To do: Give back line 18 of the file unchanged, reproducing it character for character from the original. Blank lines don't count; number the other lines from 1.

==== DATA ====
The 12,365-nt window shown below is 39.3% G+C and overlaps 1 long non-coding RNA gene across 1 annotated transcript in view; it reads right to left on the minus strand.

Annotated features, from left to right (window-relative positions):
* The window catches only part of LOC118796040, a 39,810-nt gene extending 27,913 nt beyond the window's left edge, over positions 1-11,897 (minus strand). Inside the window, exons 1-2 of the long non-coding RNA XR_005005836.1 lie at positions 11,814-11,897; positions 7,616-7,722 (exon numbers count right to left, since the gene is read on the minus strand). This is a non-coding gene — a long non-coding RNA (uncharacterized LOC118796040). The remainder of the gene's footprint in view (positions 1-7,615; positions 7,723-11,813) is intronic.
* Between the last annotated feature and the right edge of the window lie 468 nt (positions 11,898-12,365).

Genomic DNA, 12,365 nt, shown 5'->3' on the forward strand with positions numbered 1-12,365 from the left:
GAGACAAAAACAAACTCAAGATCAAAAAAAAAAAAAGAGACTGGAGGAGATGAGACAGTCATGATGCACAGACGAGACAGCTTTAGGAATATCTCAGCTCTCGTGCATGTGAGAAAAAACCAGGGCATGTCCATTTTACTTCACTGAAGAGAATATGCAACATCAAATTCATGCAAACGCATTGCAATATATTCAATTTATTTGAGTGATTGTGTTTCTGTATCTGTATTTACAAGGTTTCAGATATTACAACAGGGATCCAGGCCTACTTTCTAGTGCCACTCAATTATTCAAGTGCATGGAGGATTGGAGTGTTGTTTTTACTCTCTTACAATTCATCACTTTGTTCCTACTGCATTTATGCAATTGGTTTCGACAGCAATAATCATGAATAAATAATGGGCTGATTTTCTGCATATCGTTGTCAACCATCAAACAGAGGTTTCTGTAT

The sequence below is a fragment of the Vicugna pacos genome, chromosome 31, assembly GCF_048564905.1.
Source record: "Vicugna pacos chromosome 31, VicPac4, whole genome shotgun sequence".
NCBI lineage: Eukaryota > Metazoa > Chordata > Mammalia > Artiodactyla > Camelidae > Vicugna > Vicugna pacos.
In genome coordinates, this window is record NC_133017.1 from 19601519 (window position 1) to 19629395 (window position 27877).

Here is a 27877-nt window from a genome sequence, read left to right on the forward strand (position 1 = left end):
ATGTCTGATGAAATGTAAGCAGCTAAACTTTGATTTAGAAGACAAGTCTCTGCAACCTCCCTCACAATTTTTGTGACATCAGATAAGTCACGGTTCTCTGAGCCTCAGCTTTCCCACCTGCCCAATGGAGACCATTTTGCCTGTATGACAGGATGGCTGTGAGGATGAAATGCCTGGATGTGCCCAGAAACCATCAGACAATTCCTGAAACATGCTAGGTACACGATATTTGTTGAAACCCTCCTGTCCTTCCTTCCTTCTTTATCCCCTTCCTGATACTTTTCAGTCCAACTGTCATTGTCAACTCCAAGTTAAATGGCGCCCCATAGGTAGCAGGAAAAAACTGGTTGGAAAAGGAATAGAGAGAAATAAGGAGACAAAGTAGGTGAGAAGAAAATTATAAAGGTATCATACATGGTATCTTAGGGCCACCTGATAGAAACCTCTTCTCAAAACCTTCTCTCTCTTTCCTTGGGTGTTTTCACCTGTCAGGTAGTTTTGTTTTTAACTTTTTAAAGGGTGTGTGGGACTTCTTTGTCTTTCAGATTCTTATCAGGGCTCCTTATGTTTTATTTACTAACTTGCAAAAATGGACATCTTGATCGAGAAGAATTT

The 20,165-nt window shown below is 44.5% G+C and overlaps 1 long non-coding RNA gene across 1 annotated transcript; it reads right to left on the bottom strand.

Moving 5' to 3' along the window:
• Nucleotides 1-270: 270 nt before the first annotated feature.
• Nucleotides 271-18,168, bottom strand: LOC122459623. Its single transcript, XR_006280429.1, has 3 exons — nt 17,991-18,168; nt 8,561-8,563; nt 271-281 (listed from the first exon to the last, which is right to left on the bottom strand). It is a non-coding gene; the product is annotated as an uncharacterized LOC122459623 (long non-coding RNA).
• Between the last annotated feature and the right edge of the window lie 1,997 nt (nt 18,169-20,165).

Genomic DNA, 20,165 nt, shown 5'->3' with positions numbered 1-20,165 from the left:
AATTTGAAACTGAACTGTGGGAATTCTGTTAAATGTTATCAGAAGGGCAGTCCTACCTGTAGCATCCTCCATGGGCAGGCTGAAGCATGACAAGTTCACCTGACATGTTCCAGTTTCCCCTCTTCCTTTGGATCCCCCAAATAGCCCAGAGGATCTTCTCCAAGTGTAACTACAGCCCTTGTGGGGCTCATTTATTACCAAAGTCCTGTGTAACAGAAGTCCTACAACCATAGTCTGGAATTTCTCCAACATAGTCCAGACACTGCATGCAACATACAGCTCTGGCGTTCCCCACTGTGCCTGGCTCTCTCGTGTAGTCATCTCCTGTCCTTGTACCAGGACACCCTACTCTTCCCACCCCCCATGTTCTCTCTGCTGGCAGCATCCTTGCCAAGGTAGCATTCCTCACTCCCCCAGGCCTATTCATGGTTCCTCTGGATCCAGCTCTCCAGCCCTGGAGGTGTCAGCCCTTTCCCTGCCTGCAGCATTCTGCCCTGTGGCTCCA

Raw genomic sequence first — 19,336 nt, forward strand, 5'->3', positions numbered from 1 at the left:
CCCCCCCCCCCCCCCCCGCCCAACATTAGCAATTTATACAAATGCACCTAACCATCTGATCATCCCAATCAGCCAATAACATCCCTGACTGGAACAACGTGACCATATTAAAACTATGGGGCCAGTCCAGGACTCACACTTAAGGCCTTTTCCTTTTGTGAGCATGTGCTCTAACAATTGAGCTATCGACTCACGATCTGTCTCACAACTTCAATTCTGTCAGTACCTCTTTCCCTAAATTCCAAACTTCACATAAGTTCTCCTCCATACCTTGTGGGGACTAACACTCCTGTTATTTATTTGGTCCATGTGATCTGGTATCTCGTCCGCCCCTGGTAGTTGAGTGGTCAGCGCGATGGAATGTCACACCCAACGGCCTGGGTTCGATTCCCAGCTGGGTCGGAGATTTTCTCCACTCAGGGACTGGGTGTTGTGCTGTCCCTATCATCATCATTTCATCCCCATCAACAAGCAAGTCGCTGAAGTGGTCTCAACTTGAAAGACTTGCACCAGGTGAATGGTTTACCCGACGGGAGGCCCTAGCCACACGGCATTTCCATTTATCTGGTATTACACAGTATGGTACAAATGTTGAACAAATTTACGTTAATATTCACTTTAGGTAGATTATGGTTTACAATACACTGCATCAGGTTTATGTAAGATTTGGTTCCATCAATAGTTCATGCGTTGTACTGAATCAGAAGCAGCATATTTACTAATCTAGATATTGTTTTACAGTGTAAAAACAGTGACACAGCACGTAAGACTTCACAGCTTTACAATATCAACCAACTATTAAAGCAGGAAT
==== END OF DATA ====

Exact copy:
Genomic DNA, 20,165 nt, shown 5'->3' with positions numbered 1-20,165 from the left: